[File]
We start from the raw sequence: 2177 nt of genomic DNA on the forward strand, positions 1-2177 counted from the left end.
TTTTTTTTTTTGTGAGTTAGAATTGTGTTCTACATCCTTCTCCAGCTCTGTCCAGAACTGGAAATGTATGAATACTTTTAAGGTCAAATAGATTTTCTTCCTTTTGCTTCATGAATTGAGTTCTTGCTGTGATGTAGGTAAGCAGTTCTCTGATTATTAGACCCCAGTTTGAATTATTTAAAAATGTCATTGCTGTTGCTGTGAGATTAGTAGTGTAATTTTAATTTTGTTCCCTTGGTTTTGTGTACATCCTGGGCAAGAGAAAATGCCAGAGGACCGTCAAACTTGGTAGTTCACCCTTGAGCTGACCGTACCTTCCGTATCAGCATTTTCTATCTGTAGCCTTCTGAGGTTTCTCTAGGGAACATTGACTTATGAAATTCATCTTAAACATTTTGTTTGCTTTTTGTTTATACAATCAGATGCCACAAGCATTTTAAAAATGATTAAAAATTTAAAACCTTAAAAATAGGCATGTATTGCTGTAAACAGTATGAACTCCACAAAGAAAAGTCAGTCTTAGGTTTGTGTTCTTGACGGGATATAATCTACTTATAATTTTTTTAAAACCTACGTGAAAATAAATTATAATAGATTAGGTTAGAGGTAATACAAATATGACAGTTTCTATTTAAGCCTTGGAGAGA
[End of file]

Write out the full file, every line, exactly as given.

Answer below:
We start from the raw sequence: 2177 nt of genomic DNA on the forward strand, positions 1-2177 counted from the left end.
TTTTTTTTTTTGTGAGTTAGAATTGTGTTCTACATCCTTCTCCAGCTCTGTCCAGAACTGGAAATGTATGAATACTTTTAAGGTCAAATAGATTTTCTTCCTTTTGCTTCATGAATTGAGTTCTTGCTGTGATGTAGGTAAGCAGTTCTCTGATTATTAGACCCCAGTTTGAATTATTTAAAAATGTCATTGCTGTTGCTGTGAGATTAGTAGTGTAATTTTAATTTTGTTCCCTTGGTTTTGTGTACATCCTGGGCAAGAGAAAATGCCAGAGGACCGTCAAACTTGGTAGTTCACCCTTGAGCTGACCGTACCTTCCGTATCAGCATTTTCTATCTGTAGCCTTCTGAGGTTTCTCTAGGGAACATTGACTTATGAAATTCATCTTAAACATTTTGTTTGCTTTTTGTTTATACAATCAGATGCCACAAGCATTTTAAAAATGATTAAAAATTTAAAACCTTAAAAATAGGCATGTATTGCTGTAAACAGTATGAACTCCACAAAGAAAAGTCAGTCTTAGGTTTGTGTTCTTGACGGGATATAATCTACTTATAATTTTTTTAAAACCTACGTGAAAATAAATTATAATAGATTAGGTTAGAGGTAATACAAATATGACAGTTTCTATTTAAGCCTTGGAGAGA